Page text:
At the same time, the big thing I’m going for is that experience of explaining something new, of having someone understand something they didn’t get before. To the extent that I don’t have any readers, I obviously can’t ever cause someone to have that flash of novel understanding. I certainly wouldn’t enjoy “blogging” into a locked diary, for example.

        So there’s something of an inherent trade off there. And one that I’ll have to put more thought into.

      • Squash says:

        Link to your blog?

    • Syal says:

      Might just be a familiarity thing, but I think moving the next/previous buttons up above the comments makes the post flow better.

  12. kdansky says:

    Every time I read about US court cases, I am baffled how little they differ from the overly dramatic TV shows that depict them, like The Good Wife. Just stop with the “jury of idiots” system and a lot of problems would go away.

    • Blackbird71 says:

      Having served on multiple juries in the U.S., I would contend that by and large, U.S. court cases are absolutely not anything like what is seen in the “overly dramatic TV shows.” Keep in mind that when you read about these high profile court cases, you are often doing so through our overly dramatic news media, which competes with our overly dramatic entertainment outlets, and so often carries some of the same characteristics and styles of portrayal, so you’re probably still getting a hyped and slanted version of the story.

      • djw says:

        Also, there must be a selection effect. If you read about the case in the news that means that *something* must have happened to make it interesting to somebody. That means its probably not a typical case.

  13. Noah Gibbs says:

    The jury may even have been selected specifically to remove people with any sort of programming expertise

    Without question. Lawyers specifically look for jurors who will *not* be tempted to act as their own experts. This makes the experts called by the lawyers much more effective. Lawyers want a predictable trial which depends on its “inputs” more than they want accuracy, by and large. “Accuracy” is an abstract, and both lawyers are supposed to attempt to maximize the chance that their client will win. Neither lawyers really wants to introduce a bunch of random noise (“accuracy”) into the odds of winning.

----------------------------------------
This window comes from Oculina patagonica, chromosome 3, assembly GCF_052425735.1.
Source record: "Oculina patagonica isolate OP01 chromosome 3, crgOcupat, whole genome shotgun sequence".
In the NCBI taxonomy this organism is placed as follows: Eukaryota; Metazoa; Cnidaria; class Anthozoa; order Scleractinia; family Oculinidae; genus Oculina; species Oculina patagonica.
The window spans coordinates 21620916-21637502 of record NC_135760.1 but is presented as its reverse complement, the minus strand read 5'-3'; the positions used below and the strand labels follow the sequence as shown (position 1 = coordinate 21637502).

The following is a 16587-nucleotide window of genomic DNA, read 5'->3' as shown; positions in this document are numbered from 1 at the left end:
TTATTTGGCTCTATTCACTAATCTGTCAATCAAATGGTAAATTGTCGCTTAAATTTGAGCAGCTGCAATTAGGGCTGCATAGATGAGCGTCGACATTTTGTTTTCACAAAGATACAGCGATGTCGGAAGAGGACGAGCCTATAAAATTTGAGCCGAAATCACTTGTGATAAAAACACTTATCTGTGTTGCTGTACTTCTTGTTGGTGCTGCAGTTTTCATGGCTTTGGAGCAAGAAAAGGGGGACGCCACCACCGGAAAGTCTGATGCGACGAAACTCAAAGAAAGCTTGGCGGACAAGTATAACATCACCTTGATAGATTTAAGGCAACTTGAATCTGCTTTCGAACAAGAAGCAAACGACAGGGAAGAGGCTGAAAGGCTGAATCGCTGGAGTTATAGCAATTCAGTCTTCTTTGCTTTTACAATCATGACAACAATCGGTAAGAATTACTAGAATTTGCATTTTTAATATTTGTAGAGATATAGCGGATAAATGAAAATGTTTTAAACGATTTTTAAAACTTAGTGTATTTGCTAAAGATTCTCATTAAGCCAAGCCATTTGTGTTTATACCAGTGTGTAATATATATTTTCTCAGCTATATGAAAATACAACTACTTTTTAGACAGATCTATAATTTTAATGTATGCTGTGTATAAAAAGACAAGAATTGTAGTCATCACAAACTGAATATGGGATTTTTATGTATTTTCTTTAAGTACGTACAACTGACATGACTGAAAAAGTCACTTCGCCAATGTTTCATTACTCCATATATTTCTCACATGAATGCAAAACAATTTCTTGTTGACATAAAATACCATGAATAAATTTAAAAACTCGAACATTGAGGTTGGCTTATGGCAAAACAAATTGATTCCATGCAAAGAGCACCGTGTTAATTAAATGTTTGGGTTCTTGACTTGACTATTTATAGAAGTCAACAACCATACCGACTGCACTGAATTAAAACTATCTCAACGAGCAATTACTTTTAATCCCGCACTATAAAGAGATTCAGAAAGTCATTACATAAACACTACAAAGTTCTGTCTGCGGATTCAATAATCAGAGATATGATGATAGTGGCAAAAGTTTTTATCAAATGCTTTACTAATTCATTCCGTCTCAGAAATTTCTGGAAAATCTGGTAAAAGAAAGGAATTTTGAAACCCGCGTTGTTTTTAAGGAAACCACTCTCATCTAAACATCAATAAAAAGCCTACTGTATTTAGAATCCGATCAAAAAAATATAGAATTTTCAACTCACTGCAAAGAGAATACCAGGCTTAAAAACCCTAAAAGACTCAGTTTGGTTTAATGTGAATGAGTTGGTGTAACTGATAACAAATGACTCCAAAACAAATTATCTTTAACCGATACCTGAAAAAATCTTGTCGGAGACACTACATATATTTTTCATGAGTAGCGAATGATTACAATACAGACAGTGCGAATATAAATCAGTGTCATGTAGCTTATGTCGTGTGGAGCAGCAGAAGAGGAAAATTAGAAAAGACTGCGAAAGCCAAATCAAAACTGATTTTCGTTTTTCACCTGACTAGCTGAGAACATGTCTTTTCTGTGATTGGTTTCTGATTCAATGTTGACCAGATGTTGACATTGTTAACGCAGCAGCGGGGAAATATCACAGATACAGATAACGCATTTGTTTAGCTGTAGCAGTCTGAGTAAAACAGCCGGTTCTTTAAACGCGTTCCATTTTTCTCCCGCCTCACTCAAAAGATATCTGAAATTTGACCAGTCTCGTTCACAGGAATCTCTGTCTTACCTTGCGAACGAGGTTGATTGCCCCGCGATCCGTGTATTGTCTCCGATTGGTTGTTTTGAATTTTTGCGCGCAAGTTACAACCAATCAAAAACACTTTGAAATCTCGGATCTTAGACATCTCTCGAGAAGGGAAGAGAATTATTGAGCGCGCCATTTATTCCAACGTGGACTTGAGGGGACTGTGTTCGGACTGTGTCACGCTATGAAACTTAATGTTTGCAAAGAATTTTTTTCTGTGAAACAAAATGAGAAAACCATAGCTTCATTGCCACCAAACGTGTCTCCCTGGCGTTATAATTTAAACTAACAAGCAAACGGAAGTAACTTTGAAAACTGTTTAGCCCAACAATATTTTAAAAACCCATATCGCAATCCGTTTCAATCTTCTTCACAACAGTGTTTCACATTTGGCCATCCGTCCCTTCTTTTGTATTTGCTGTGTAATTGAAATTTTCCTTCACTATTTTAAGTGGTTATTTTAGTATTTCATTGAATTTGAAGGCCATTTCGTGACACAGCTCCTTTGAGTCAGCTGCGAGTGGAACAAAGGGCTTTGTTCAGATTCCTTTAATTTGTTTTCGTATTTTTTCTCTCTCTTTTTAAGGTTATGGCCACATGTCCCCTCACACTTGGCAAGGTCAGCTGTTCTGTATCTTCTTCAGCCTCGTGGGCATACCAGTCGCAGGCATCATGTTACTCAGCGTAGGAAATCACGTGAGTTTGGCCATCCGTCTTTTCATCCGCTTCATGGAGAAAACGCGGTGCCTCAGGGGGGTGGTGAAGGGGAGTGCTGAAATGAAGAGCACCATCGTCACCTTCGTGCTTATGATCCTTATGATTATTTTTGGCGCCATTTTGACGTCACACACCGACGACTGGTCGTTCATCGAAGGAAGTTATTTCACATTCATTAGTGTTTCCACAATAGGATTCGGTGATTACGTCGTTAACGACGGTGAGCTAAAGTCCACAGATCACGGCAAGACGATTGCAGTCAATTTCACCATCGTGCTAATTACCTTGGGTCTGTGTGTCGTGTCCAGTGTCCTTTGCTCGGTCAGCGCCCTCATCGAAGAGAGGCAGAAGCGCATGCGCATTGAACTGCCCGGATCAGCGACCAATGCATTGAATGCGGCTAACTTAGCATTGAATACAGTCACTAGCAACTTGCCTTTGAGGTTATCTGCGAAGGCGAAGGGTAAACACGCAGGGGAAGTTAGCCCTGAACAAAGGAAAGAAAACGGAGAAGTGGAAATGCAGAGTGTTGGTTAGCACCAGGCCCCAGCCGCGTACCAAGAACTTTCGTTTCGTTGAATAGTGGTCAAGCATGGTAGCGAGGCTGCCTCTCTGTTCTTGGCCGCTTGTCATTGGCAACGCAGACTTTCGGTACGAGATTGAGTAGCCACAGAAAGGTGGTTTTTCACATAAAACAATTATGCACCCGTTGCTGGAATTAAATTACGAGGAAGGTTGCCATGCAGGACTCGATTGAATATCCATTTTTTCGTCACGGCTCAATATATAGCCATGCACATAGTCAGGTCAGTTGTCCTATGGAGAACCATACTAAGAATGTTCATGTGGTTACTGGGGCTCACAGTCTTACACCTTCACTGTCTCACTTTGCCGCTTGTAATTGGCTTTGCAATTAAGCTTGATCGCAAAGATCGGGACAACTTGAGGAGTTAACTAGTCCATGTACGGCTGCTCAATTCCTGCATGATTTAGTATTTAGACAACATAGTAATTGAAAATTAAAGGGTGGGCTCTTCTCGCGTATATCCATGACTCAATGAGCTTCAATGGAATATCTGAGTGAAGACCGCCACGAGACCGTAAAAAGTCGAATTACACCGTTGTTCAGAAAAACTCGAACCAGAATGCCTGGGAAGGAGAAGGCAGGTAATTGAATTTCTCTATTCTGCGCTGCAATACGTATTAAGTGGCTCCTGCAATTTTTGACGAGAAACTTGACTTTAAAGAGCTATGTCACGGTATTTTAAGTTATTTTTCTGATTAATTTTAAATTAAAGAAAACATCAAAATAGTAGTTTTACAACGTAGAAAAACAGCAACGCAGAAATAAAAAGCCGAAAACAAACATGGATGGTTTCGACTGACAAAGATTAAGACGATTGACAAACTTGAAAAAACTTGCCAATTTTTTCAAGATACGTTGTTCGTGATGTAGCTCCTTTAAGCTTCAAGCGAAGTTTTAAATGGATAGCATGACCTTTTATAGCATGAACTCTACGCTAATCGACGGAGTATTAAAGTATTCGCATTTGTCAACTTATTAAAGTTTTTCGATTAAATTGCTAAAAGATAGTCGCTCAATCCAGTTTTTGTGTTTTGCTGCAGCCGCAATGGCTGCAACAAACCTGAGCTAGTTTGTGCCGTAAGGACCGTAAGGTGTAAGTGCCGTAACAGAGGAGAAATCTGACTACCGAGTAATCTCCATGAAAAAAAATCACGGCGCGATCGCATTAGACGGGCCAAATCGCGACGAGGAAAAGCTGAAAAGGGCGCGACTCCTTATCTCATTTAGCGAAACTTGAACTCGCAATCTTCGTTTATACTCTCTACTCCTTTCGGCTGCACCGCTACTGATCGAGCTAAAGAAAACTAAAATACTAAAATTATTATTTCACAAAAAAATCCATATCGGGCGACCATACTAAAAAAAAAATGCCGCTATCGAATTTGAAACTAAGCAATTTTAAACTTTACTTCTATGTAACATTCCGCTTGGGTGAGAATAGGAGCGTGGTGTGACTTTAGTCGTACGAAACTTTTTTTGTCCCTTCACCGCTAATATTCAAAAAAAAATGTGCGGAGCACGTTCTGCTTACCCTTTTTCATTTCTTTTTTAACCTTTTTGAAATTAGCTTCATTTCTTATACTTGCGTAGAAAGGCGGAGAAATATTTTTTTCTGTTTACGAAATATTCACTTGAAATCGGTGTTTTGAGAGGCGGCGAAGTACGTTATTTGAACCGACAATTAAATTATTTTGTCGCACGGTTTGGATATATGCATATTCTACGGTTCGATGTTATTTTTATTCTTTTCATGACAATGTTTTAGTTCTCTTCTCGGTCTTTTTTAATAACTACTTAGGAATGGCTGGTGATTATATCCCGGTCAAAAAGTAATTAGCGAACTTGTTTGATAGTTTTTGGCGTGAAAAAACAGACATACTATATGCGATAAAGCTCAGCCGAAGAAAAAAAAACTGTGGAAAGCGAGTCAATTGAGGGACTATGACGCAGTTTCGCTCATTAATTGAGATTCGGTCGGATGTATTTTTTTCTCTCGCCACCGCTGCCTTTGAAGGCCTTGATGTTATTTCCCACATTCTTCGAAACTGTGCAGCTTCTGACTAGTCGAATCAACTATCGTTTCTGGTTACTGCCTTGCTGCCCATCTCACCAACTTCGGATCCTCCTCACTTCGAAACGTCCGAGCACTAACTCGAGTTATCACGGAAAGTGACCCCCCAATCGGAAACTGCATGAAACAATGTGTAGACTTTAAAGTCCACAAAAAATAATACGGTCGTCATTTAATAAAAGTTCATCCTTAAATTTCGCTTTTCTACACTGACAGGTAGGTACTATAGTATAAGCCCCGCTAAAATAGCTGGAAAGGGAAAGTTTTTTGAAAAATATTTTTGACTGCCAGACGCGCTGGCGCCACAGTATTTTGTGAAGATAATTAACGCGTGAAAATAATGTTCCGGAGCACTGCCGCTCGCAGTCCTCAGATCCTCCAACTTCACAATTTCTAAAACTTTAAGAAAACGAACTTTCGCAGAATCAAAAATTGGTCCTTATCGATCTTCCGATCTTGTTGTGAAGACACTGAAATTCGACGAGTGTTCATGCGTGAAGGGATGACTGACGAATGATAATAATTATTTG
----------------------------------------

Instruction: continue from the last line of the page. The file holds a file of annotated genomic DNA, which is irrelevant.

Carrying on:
14. Falcon02 says:

    I do think this post could use an additional disclaimer that Carmack is obviously a biased party in this case and his “reaction” and comments are subject to that bias. However, we have no reason to doubt the accuracy of Carmack’s account or his analysis, so it is being taken in this article largely at face value.

    If only because, I doubt Carmack would paint a rosy picture of Zenimax’s arguments even if it was well presented. Of course, the facts of the case as discussed previously (as well as the other lawsuits you mentioned) doesn’t present Zenimax in the best light to begin with.

    Overall, an interesting read, hadn’t followed this much, but I enjoyed your overview of it.

  15. djw says:

    Haven’t finished reading the entire article yet, but I do want to comment on the “particle physicist trial” example because I have a bit of personal expertise on the topic (ph.d in particle physics).

    Particle Physics is a subject that is rife with horrible jargon. I went to *many* bad talks as a graduate student where the speaker would just talk at us with acronyms and abstract phrases. I eventually got to the point where I knew what the acronyms were and I could follow most of the bad talks even though they were bad.

    However, in just about every case there was a way to say the same thing in *almost* plain English. The speakers who spoke in jargon didn’t do it because it was the only way to say what they needed to say, they did it because they were bad at communicating .